SINGING OF KING DAVID
I love pleasant surprises, and there is just an incredible feeling I get when amazing opportunities present themselves unexpectedly. One of those opportunity came up over the weekend.
Last Thursday, a coworker of mine, invited me to go with her to see the Oratorio Society of Minnesota's final concert of their season. You will remember that I had gone to two of their Downton Abbey themed concerts last year (here and here). I like the OSM but don’t get to their concerts that often, so this was a wonderful surprise, and I immediately said “Yes!”
Waiting for the concert to begin.
Matthew Mehaffey, conductor for the Oratorio Society of Minnesota,
welcomes everyone to the concert.
Dr. Rolf Jacobson's pre-concert presentation.
The performance opened with a short presentation by Dr. Rolf Jacobson from Luther Seminary, who spoke on “The Psalms, David and Hebrew Poetry.” The presentation gave wonderful background to the different types of psalms, and how they were used, and spoke of their poetic nature and relationship to King David. David, we learned, is mentioned in the Hebrew Scriptures (Old Testament) more times than anyone else – more than Moses, and even more than Abraham. The presentation was a fascinating look at a complex man.
The choir . . .
. . . And soloists perform Bernstein's Chichester Psalms.
The concert consisted of two works, the first was Leonard Bernstein’s Chichester Psalms, a contemporary arrangement of seven psalms sung in their original Hebrew. The piece was an excellent example of how the different types of psalms, mentioned in Dr. Jacobson’s talk, could be used. I hadn’t heard this piece before and really enjoyed it.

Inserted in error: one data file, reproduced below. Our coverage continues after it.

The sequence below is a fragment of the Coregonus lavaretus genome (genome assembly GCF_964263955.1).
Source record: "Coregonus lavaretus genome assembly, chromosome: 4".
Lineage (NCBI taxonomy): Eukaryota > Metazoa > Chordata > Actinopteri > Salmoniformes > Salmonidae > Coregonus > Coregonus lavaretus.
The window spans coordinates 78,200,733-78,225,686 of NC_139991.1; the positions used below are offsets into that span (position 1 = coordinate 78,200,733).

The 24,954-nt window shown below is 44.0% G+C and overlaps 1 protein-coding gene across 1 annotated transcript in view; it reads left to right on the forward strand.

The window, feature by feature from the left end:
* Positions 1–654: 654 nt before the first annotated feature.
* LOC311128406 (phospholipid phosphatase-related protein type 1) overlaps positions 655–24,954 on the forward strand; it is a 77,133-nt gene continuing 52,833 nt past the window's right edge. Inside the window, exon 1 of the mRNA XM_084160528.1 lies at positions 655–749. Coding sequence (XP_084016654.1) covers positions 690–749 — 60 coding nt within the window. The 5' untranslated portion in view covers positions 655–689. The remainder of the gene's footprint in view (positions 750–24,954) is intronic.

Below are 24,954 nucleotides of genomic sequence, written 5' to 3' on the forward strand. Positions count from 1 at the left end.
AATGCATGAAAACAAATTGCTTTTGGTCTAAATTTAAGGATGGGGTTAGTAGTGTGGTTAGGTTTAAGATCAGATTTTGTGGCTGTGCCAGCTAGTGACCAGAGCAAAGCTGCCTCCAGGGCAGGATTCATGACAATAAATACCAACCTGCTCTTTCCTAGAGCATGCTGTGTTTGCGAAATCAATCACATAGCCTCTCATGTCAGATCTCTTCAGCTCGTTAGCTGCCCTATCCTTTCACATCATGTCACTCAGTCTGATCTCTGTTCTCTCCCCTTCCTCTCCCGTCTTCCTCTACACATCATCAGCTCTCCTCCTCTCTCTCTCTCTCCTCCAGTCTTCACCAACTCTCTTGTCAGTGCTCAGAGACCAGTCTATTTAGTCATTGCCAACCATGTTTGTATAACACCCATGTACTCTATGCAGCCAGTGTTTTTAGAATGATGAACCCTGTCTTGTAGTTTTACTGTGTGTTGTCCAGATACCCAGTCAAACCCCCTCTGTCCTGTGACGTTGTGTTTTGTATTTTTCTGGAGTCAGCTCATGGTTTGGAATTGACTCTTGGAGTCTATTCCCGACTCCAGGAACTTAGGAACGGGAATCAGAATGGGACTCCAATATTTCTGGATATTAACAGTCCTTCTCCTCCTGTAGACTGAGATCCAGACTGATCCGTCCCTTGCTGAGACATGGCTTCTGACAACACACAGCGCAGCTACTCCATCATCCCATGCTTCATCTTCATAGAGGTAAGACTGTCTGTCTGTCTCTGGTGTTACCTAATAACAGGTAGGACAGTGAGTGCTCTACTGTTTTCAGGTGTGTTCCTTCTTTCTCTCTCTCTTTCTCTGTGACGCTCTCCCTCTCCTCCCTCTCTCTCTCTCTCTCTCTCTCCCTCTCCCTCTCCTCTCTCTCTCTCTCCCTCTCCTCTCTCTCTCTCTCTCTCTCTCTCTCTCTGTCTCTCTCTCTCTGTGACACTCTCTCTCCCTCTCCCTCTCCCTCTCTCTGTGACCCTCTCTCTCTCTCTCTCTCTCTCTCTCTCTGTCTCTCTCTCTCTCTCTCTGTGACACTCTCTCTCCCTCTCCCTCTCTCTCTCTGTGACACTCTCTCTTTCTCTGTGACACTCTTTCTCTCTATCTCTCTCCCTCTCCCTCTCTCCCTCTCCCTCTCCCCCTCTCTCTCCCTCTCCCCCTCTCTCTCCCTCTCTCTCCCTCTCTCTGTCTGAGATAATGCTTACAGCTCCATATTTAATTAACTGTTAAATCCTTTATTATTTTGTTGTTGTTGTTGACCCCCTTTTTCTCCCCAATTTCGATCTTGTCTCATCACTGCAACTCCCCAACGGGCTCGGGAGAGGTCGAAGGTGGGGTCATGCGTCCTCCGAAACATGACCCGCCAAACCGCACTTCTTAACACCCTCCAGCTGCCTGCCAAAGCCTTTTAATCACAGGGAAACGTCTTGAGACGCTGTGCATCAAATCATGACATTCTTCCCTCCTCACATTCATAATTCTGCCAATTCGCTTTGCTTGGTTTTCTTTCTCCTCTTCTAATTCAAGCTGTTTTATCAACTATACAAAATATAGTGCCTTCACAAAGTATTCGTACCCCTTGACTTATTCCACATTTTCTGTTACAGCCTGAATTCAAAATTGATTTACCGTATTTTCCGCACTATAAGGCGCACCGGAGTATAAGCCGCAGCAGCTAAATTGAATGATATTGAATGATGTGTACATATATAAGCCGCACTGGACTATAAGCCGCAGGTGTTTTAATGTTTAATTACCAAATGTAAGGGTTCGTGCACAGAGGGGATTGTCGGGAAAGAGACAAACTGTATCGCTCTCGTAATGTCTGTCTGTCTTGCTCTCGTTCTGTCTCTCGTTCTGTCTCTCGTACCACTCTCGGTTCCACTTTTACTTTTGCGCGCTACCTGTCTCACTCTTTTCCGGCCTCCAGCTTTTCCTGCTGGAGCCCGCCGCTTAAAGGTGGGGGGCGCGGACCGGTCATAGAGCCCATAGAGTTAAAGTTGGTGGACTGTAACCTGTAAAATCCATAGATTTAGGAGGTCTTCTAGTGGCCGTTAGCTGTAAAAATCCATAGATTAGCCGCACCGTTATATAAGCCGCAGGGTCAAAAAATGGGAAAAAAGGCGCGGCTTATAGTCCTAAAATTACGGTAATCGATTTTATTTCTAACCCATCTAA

Conductor, Matthew Mehaffey, introduces Honegger's King David.
After a brief intermission the OSM performed their main piece, Arthur Honegger’s King David. I wasn’t familiar with this piece beforehand, but it was nothing short of amazing! The piece - a combination of narratives, solos, instrumentals, and choir selections - was divided into three parts showing David as a youth, an adult, and an old man. The feel of each section offered a wonderful portrayal of the complex person that David was.
Narrator, Andrew Stoebig, was an unexpected highlight of the performance.
While the music was incredible, the highlight, for me, was Andrew Stoebig, who served as narrator for the piece. Stoebig was simply awesome, and I hope I have an opportunity to hear him again. His interpretation of the narrative was truly the cohesive element of the piece.
Roseville Lutheran Church hosted this magnificent performance.
I have always enjoyed The Oratorio Society of Minnesota concerts I’ve attend over the years, and this one was no exception. It was a spectacular performance, which helped to once again showcase how fortunate we are to have such quality groups here in the Twin Cities.
***Are you familiar with either the Chichester Psalms or King David?